Pete Rose Admits He Bet on Baseball
Jan. 5 -- After denying it for nearly 15 years, sports legend Pete Rose is admitting that he bet on baseball and on his own team while managing the Cincinnati Reds.
"I bet on baseball in 1987 and 1988," the baseball great told ABCNEWS' Charles Gibson in an interview to be aired on Primetime Thursday on Jan. 8.
"That was my mistake, not coming clean a lot earlier," he said.
The revelation is also expected to be included in Rose's new autobiography published by Rodale, My Prison Without Bars, which is to be released the same day.
In his interview with Primetime, Rose says he bet without knowing how drastic the penalties would be.
"You don't think you're going to get caught," he said. He said he didn't think he was special, or above the law.
"I think what happens is you're, at the time, you're betting football and then, then what's after football is basketball … and obviously the next thing that follows is baseball. It's just a pattern that you got into."
The admission could open the door for Rose to be reinstated into baseball and voted into the Baseball Hall of Fame.
Over a three-decade career in baseball, Rose earned the nickname "Charlie Hustle" for his aggressive play and desire to win. He set dozens of records — including breaking Ty Cobb's record for the most hits ever. That achievement, on Sept. 11, 1985, earned him a nine-minute ovation.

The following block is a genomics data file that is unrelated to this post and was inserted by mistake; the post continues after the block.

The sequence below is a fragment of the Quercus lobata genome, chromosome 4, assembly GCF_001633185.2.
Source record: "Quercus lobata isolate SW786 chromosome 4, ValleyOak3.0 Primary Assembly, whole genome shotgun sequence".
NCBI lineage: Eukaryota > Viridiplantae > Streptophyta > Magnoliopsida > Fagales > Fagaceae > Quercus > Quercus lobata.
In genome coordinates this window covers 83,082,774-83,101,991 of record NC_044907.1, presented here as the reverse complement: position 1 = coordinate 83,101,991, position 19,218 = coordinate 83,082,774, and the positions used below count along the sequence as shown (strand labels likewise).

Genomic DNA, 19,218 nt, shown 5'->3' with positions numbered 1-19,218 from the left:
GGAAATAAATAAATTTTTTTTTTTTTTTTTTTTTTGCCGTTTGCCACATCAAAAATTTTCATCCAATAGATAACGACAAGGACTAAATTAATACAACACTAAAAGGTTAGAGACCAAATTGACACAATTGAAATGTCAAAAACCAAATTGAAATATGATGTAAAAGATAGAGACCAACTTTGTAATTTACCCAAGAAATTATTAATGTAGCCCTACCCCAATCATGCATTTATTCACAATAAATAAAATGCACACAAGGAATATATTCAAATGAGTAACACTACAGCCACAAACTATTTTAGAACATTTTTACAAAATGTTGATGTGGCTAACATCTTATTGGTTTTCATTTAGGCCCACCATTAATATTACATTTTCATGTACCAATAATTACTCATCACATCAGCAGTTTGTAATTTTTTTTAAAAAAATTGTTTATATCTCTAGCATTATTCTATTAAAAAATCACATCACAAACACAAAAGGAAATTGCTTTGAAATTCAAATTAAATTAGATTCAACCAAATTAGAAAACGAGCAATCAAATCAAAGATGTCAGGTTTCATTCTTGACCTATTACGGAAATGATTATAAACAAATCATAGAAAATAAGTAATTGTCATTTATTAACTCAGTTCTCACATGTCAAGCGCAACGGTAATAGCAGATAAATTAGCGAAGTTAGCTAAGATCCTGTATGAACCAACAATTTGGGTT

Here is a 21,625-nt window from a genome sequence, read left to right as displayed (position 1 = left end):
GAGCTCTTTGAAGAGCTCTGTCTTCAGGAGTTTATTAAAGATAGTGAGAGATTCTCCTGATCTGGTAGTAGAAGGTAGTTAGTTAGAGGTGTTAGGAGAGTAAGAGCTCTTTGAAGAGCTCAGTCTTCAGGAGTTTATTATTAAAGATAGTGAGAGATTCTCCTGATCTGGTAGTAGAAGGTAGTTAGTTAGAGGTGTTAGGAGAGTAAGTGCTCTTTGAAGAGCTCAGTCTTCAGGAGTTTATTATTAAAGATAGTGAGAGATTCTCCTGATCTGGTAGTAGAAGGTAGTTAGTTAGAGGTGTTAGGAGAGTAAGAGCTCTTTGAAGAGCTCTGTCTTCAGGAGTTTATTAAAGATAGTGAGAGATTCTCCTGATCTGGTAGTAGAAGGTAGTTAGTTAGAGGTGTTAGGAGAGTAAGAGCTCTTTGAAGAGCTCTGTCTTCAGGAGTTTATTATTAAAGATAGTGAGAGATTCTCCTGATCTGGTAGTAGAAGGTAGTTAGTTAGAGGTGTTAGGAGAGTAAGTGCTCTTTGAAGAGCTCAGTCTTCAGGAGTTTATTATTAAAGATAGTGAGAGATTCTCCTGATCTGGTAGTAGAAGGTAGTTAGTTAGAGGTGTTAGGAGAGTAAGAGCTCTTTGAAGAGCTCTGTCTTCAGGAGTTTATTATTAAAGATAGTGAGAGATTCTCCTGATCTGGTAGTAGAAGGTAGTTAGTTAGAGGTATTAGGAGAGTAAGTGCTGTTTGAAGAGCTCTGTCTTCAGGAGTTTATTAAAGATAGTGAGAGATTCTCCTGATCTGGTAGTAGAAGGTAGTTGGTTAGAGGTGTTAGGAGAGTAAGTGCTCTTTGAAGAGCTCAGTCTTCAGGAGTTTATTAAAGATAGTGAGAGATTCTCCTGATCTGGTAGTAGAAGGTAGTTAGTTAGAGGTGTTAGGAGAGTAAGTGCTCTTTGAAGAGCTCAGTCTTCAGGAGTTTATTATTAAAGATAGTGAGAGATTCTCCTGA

But in 1989, reports emerged that Rose, then the Reds' manager, was gambling on baseball. After a six-month investigation by Major League Baseball, on Aug. 24 of that year, he agreed to leave baseball for life; but wouldn't have to admit or deny that he bet on Major League Baseball. Part of the agreement allowed Rose to apply for reinstatement after a year.
Rose says he regrets lying to baseball officials in 1989. "People have to understand I wish this would have never happened," he said. "But I can't change it, it's happened. And sitting here in my position, you're just looking for a second chance."